Working with high school students is very straightforward. Kids in their mid to late teens are often focused and self-motivated to learn and perform. They are thinking about college and beyond, and usually have some goals in mind that they would like to achieve. Young children, however, are not as determined to plow through hours of mathematical tutelage as their older counterparts. They are substantially more disconnected from the real world and career ambitions. What usually occupies their minds on a regular basis is playing sports with their friends, video games, and sleepovers. In a word, their lives are primarily centered around “having fun.” And that’s a beautiful thing. In fact, I do what I do on a daily basis because I love having fun. It just so happens that my version of fun is teaching math.

Because younger children are carefree, unencumbered by concerns of college admissions and career goals, it can be a challenge to command their attention. But after working with countless fourth, fifth, and sixth graders in both group and one-on-one settings, I have developed an understanding of how to engage these young minds. Not only do my students work with me at a stellar pace, but they are excited for our sessions. They actually look forward to learning about math! And to be honest, I wouldn’t want it any other way. I have fun when I teach, and I want my students to feel the same way.

The secret to my tutoring success is that I bring more to the table than math education. I don’t look at my sessions as standard lessons; they are multifaceted interactions. They are play-dates, discussions, comedy shows, pep talks, and explanations all rolled into one. Because I’ve been able to successfully implement these components into my lessons, I’ve received rave reviews from both my students and their respective parents. Now, a great deal of this magic formula comes naturally to me. My personality and general nature inclines me to take on this varied role. I like talking and having fun with my students. As such, in order to pass on advice to other teachers, I had to sit down and think critically about precisely what I have been doing that works so well. After a bit of reflection, I have boiled down my formula to the following five tips:

  1. Always Maintain A High Level Positivity – when working with kids, never let your positive attitude wane. It doesn’t matter if you’ve had a rough week or got no sleep the night before. When you walk in those doors, it’s game time. You must put on a super happy and positive face. If you’re not positive, your kids will follow your example. This basic tenet is derived from our understanding of mirror neurons. Mirror neurons are the pieces of our brain that make us yawn from other yawns, frown when we encounter third party sadness, and smile when we are around jovial individuals. Essentially, people often mimic the mood and body language of those around them. If you are hunched over and overtly depressed, your kids will mirror that vibe. If, however, you smile and stay super positive throughout the lesson, your students will be much more likely to remain happy and eager to learn.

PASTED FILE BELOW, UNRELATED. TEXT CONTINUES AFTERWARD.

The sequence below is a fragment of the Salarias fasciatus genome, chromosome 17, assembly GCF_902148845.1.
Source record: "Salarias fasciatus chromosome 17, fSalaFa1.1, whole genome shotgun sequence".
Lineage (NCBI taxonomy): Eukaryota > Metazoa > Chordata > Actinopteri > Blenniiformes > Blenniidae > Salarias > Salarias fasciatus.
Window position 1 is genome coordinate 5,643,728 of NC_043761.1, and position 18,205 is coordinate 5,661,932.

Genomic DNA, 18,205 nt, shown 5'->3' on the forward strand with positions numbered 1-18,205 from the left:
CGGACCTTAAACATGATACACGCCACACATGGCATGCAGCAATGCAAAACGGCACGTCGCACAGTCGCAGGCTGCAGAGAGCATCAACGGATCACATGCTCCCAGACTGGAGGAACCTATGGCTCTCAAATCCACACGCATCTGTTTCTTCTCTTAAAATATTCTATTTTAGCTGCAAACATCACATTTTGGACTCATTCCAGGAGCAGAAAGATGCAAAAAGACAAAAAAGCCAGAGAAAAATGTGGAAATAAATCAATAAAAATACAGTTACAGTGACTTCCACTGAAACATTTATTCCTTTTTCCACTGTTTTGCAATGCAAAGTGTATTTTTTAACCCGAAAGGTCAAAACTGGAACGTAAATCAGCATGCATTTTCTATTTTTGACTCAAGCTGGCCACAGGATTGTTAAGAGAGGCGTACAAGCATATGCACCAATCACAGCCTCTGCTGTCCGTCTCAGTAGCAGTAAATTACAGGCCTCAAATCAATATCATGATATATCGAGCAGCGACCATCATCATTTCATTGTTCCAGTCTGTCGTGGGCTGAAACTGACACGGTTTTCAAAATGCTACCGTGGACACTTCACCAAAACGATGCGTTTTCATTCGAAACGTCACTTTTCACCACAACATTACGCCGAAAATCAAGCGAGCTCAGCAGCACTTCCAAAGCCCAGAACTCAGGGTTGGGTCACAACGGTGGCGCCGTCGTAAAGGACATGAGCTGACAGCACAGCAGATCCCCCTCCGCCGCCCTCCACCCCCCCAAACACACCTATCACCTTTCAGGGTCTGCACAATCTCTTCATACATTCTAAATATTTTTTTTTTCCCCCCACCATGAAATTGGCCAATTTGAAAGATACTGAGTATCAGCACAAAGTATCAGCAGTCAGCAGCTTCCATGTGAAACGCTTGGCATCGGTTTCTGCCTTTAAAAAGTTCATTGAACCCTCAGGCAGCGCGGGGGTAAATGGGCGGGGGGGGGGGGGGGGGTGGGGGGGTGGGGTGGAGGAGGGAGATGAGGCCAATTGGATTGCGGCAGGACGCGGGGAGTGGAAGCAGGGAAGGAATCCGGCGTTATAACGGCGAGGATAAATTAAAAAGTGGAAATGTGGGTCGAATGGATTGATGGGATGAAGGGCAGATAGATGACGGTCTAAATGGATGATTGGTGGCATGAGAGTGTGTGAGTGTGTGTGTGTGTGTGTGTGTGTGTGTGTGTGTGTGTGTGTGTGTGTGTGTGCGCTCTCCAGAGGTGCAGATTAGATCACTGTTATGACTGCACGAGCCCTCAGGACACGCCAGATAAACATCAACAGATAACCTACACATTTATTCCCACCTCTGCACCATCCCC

2. Keep Energy Levels At A Maximum – think about tutoring kids as part education, part entertainment. If your lesson begins to drag, your students will rest their heads on their hands and gradually zone out. Not an ideal mind frame for optimal knowledge absorption. Your goal should be to keep your kids active and engaged. Instead of allowing yourself to drift into a monotonous tone, speak with power and inflection. Use hand gestures whenever possible. If you keep your energy levels high, your kids will be energized as well.
  3. Show Excitement For The Subject – when you sit down to teach children, you are asking them to give you their undivided attention. This whole process is much easier if your students are actually excited about the subject matter. The first step in engendering excitement is showing your own enthusiasm. After all, if you’re not thrilled to be going through math problems, how can you expect your students to be? Get excited and broadcast it.
  4. Intersperse The Lesson With Fun Conversations – for kids who are 9 through 11 years old, you need to keep the session lively. You can certainly accomplish a great deal of this with a positive attitude, loads of energy, and a healthy dose of enthusiasm. But those components alone will not carry the day. You need to connect with your kids. Accordingly, you need to take inventory of their interests. As the lesson rolls forward, take the time to bring up their topics of interest and engage them in a fun and interesting conversation. It will break up the lesson and rein in students who are potentially dozing off in the middle of the lesson. For example, some of my students share my interests in science, particularly astronomy.   For them, I always make sure to mention any cool documentaries I have seen recently, and routinely ask about the latest fun facts that they have learned.
  5. Joke Around – everybody likes to have fun. One of the most common ways that people bond and have fun is by joking around. Inject your lessons with jokes and humor whenever possible. Not only will this bring life into the session, but it will help forge the bond between you and your students. Once they see you as more than just a tutor, you will truly be able to make a solid impact on their education.